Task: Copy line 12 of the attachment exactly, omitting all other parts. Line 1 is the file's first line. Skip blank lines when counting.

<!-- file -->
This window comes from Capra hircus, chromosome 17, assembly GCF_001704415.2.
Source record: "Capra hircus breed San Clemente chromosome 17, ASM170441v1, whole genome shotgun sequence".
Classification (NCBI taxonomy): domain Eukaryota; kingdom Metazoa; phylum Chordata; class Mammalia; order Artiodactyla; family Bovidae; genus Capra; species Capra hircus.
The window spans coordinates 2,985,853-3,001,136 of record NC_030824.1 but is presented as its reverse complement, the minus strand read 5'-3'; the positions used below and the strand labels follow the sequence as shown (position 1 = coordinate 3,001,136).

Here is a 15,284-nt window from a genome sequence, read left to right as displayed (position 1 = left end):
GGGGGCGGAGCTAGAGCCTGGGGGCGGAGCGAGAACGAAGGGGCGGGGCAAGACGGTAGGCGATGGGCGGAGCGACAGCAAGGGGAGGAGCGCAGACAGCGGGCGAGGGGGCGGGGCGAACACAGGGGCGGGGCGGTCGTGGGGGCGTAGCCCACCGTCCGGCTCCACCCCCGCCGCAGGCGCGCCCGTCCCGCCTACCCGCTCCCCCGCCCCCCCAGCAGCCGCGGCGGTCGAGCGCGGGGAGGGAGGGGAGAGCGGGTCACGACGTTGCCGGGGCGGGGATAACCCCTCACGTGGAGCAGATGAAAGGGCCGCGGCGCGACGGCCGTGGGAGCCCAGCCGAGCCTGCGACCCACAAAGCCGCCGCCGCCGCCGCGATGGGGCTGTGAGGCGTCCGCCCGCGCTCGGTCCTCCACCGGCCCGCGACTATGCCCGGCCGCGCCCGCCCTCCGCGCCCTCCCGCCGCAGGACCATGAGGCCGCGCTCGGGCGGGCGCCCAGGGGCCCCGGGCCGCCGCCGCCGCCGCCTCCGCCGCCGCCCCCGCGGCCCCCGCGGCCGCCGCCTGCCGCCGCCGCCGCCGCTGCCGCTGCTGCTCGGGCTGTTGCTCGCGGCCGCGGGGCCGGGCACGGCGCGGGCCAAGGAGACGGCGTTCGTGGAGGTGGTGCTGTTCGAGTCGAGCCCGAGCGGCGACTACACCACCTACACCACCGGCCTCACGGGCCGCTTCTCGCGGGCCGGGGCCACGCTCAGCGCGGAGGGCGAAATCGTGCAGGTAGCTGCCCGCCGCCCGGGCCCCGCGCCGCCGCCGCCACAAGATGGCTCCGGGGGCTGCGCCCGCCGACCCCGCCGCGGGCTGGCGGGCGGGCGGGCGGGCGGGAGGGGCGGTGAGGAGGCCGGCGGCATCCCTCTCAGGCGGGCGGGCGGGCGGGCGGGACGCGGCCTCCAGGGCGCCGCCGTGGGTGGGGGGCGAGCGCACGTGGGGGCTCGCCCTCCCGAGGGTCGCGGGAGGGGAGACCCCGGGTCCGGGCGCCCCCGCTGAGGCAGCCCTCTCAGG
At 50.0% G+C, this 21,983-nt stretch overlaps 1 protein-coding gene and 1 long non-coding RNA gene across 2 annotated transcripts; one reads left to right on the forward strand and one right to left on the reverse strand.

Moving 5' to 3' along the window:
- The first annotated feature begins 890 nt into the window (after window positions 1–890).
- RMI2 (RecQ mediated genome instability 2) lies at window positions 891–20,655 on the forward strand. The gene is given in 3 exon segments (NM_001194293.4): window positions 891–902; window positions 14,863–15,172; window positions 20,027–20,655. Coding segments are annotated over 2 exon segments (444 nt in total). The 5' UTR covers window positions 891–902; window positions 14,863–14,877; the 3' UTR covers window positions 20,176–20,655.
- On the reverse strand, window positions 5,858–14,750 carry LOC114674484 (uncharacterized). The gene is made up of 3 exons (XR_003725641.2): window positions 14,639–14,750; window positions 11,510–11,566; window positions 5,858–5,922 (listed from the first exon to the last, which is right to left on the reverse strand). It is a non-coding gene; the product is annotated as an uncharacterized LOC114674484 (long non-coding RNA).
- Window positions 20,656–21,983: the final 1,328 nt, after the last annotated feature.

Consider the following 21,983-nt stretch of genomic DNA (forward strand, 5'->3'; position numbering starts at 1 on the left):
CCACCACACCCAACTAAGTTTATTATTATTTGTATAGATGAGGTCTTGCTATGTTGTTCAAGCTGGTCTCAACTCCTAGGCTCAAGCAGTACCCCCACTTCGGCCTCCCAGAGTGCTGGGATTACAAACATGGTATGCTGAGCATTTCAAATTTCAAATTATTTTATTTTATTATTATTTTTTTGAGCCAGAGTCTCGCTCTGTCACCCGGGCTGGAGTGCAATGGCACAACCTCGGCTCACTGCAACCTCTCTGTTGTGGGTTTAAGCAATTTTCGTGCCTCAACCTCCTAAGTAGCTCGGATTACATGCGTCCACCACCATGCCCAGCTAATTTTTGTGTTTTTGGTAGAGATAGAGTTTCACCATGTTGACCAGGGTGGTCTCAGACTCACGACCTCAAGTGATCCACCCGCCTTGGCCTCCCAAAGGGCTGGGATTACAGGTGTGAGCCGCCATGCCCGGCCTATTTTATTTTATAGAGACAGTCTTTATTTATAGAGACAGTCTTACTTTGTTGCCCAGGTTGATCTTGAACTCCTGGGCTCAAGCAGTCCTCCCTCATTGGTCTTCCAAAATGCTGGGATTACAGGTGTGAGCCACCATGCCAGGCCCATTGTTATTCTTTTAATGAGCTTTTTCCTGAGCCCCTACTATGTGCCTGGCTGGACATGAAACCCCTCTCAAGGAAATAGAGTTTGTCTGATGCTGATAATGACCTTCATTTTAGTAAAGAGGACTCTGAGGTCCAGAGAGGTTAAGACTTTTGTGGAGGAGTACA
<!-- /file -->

- Window positions 20,656–21,983: the final 1,328 nt, after the last annotated feature.